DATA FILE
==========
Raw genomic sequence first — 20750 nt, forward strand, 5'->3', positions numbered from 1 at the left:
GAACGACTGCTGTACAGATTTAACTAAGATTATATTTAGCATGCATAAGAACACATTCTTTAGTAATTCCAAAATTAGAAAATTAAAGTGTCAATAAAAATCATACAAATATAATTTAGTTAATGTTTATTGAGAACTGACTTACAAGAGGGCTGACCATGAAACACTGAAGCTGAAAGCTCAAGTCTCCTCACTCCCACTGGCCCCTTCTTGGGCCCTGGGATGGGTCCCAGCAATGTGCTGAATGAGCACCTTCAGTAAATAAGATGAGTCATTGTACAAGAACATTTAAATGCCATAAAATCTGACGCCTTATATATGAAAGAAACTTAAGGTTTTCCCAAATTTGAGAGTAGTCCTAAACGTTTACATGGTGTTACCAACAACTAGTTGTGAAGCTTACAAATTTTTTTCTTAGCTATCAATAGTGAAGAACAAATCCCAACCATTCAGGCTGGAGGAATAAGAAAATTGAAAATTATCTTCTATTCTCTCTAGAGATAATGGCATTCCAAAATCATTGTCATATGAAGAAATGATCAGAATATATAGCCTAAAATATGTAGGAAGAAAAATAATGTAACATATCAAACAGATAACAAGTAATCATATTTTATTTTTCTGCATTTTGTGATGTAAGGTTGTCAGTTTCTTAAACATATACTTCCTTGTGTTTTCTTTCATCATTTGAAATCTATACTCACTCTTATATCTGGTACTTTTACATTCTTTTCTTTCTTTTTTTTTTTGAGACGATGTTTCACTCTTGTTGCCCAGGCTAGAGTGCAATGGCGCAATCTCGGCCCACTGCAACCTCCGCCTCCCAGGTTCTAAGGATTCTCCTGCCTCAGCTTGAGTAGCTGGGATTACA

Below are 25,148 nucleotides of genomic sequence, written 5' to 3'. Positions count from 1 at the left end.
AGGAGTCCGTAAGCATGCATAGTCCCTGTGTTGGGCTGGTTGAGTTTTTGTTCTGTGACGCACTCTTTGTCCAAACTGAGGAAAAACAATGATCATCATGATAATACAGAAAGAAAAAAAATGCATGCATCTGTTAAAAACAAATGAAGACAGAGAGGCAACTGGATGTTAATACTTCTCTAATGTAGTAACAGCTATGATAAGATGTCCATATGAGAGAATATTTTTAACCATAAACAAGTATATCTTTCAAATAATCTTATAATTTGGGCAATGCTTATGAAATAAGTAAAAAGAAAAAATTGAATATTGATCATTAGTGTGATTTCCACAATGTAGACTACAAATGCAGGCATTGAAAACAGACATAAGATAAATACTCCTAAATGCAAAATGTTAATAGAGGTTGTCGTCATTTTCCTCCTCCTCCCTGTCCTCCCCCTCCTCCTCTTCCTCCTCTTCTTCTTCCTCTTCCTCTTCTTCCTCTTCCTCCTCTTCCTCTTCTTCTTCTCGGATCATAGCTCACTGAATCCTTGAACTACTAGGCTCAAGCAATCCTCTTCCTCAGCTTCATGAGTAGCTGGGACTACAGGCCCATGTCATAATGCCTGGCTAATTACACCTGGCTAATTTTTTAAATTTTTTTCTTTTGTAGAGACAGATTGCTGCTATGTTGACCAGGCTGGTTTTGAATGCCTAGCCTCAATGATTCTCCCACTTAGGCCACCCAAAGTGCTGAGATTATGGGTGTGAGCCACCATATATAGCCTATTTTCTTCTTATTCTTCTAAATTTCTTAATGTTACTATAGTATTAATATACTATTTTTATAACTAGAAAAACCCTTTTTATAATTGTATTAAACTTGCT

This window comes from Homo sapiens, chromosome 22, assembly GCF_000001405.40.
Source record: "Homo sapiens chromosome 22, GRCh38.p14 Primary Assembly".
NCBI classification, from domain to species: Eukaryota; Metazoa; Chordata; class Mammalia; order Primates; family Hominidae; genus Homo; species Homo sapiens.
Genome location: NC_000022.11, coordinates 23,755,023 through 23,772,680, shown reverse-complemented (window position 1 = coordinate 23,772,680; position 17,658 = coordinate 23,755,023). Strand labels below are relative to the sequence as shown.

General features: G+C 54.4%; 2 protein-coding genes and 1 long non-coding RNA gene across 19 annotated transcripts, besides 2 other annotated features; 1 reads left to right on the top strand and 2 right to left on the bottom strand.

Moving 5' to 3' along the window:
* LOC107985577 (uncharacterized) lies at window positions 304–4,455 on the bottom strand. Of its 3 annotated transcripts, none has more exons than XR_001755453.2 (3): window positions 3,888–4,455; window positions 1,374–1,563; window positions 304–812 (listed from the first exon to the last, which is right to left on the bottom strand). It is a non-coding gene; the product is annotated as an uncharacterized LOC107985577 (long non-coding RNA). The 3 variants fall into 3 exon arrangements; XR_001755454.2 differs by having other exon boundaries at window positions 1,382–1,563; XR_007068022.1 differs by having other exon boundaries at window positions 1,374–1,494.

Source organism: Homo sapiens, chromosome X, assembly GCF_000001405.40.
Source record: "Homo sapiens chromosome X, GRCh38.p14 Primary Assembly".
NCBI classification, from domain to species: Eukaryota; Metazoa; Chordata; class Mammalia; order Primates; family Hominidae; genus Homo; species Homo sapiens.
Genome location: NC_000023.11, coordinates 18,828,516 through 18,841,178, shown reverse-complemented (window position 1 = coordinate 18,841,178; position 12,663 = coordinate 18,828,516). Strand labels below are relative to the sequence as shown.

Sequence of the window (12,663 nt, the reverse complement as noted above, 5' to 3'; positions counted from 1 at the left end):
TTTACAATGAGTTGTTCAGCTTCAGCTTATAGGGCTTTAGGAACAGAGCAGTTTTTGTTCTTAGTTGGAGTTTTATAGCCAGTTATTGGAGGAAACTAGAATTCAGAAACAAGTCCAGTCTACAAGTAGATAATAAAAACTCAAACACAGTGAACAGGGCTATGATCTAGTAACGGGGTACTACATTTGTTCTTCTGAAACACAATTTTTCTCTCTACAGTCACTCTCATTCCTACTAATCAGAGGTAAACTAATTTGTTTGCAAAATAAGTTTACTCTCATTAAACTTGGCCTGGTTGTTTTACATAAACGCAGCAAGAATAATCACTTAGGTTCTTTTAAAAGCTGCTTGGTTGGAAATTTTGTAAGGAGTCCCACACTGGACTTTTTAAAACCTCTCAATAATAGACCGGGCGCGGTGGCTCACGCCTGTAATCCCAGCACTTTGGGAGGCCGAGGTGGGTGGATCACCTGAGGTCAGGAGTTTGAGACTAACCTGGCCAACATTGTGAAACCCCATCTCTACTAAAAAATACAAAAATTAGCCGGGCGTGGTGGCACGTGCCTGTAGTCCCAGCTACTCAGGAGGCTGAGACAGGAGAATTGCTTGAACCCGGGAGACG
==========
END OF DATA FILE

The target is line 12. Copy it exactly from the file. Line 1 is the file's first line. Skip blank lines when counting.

Source organism: Homo sapiens, chromosome X, assembly GCF_000001405.40.